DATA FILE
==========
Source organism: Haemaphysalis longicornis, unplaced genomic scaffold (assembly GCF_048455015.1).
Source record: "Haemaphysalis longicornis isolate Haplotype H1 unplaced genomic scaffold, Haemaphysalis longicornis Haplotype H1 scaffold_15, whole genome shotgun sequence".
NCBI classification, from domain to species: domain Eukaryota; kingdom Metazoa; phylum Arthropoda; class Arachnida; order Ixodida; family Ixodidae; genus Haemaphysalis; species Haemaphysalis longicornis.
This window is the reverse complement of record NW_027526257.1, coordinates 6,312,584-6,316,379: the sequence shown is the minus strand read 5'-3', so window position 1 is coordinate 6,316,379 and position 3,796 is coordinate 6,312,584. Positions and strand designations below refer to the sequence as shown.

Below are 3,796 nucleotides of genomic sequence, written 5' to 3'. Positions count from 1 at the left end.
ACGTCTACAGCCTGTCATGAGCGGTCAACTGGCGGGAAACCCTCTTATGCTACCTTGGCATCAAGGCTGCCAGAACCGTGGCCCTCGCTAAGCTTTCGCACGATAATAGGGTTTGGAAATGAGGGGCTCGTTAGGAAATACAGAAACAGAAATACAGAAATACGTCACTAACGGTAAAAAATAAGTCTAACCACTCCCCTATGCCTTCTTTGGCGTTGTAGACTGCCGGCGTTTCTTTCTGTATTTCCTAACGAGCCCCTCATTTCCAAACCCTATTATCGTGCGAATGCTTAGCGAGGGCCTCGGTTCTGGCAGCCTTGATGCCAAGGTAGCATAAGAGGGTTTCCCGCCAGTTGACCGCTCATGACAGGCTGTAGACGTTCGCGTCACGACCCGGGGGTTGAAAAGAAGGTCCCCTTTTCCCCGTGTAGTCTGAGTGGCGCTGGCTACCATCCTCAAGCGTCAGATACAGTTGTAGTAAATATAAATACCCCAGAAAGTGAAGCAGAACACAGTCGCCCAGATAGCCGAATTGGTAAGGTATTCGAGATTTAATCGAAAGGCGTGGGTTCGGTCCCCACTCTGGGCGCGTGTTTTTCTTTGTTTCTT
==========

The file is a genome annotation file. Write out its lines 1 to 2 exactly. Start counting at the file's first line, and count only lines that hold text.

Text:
Source organism: Haemaphysalis longicornis, unplaced genomic scaffold (assembly GCF_048455015.1).
Source record: "Haemaphysalis longicornis isolate Haplotype H1 unplaced genomic scaffold, Haemaphysalis longicornis Haplotype H1 scaffold_15, whole genome shotgun sequence".